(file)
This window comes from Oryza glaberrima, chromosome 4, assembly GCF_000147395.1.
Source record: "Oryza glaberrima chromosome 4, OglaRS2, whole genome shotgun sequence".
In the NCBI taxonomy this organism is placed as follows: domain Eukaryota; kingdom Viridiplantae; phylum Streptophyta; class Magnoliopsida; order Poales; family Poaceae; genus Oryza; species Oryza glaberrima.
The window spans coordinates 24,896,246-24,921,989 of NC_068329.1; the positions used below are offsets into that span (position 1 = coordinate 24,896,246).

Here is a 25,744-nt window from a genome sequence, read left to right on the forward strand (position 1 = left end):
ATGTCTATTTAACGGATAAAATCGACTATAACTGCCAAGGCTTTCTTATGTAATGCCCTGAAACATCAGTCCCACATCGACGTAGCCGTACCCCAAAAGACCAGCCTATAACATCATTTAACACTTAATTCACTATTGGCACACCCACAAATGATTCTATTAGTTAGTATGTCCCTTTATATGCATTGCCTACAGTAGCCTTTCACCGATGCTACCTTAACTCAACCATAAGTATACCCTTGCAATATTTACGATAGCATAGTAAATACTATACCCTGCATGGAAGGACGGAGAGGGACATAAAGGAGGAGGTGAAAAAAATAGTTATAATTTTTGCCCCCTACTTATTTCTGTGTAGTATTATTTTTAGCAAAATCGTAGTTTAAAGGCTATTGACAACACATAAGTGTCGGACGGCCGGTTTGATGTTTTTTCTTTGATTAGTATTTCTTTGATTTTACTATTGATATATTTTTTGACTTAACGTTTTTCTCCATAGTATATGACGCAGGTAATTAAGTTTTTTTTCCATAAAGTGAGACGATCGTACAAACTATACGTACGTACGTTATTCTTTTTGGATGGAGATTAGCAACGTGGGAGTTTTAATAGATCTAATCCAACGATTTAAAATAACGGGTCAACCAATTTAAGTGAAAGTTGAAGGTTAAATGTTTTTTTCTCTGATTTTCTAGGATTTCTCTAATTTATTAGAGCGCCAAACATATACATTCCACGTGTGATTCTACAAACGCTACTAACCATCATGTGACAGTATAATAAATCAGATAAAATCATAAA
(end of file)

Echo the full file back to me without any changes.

This window comes from Oryza glaberrima, chromosome 4, assembly GCF_000147395.1.
Source record: "Oryza glaberrima chromosome 4, OglaRS2, whole genome shotgun sequence".
In the NCBI taxonomy this organism is placed as follows: domain Eukaryota; kingdom Viridiplantae; phylum Streptophyta; class Magnoliopsida; order Poales; family Poaceae; genus Oryza; species Oryza glaberrima.
The window spans coordinates 24,896,246-24,921,989 of NC_068329.1; the positions used below are offsets into that span (position 1 = coordinate 24,896,246).

Here is a 25,744-nt window from a genome sequence, read left to right on the forward strand (position 1 = left end):
ATGTCTATTTAACGGATAAAATCGACTATAACTGCCAAGGCTTTCTTATGTAATGCCCTGAAACATCAGTCCCACATCGACGTAGCCGTACCCCAAAAGACCAGCCTATAACATCATTTAACACTTAATTCACTATTGGCACACCCACAAATGATTCTATTAGTTAGTATGTCCCTTTATATGCATTGCCTACAGTAGCCTTTCACCGATGCTACCTTAACTCAACCATAAGTATACCCTTGCAATATTTACGATAGCATAGTAAATACTATACCCTGCATGGAAGGACGGAGAGGGACATAAAGGAGGAGGTGAAAAAAATAGTTATAATTTTTGCCCCCTACTTATTTCTGTGTAGTATTATTTTTAGCAAAATCGTAGTTTAAAGGCTATTGACAACACATAAGTGTCGGACGGCCGGTTTGATGTTTTTTCTTTGATTAGTATTTCTTTGATTTTACTATTGATATATTTTTTGACTTAACGTTTTTCTCCATAGTATATGACGCAGGTAATTAAGTTTTTTTTCCATAAAGTGAGACGATCGTACAAACTATACGTACGTACGTTATTCTTTTTGGATGGAGATTAGCAACGTGGGAGTTTTAATAGATCTAATCCAACGATTTAAAATAACGGGTCAACCAATTTAAGTGAAAGTTGAAGGTTAAATGTTTTTTTCTCTGATTTTCTAGGATTTCTCTAATTTATTAGAGCGCCAAACATATACATTCCACGTGTGATTCTACAAACGCTACTAACCATCATGTGACAGTATAATAAATCAGATAAAATCATAAA